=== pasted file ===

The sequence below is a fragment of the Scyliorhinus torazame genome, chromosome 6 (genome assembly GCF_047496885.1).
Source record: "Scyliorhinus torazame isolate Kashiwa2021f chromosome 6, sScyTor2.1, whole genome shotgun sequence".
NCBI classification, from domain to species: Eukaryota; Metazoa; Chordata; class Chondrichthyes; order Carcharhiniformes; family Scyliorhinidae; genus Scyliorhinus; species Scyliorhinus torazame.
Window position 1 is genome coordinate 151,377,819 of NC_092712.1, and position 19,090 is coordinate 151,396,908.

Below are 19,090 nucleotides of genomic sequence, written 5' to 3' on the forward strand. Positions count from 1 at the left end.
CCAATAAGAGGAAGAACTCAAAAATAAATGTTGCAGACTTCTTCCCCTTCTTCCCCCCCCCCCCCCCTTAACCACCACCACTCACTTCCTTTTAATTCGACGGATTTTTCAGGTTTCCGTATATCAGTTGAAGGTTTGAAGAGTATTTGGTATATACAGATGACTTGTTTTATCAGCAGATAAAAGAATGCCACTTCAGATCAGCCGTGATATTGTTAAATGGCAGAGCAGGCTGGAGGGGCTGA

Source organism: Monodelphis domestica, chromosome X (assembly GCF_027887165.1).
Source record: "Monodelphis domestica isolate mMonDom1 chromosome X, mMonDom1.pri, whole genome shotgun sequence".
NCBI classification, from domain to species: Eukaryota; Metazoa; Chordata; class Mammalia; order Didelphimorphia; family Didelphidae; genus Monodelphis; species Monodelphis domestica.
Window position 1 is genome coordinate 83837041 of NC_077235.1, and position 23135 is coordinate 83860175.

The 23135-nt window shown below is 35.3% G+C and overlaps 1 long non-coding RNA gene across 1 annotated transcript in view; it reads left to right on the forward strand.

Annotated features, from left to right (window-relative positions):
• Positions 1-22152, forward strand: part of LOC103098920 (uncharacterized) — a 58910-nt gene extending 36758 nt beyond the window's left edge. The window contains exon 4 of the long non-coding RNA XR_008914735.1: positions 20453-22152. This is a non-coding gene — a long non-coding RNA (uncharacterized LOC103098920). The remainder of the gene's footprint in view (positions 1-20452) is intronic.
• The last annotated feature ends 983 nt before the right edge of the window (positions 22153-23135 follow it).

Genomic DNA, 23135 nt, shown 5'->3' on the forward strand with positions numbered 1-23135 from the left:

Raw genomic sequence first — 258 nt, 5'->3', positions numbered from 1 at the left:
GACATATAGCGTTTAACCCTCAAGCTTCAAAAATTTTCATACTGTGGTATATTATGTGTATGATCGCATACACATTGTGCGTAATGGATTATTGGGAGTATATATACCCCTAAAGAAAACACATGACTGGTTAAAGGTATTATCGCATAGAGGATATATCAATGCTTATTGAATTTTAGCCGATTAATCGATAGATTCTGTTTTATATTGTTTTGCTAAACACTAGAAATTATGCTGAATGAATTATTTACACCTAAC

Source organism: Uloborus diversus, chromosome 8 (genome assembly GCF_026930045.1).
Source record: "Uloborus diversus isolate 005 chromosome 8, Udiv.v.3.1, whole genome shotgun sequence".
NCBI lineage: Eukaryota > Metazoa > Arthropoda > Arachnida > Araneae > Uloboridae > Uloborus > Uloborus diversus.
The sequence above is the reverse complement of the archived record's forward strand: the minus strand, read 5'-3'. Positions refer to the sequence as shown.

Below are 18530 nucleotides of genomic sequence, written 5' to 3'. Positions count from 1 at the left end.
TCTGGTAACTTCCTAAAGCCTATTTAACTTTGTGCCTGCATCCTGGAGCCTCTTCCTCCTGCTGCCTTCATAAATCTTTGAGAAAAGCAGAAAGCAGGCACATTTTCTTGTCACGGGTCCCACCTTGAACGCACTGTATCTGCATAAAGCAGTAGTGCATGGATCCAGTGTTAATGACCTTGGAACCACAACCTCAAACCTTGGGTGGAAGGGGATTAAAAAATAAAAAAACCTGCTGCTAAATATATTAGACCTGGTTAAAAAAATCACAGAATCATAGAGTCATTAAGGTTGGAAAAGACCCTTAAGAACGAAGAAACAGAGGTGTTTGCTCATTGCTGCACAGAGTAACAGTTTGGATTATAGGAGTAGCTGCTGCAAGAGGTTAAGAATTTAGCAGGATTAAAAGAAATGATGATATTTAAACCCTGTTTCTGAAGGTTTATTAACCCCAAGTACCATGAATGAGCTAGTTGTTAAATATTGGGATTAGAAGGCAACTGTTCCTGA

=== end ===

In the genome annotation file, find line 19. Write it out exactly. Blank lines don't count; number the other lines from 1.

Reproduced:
Source record: "Uloborus diversus isolate 005 chromosome 8, Udiv.v.3.1, whole genome shotgun sequence".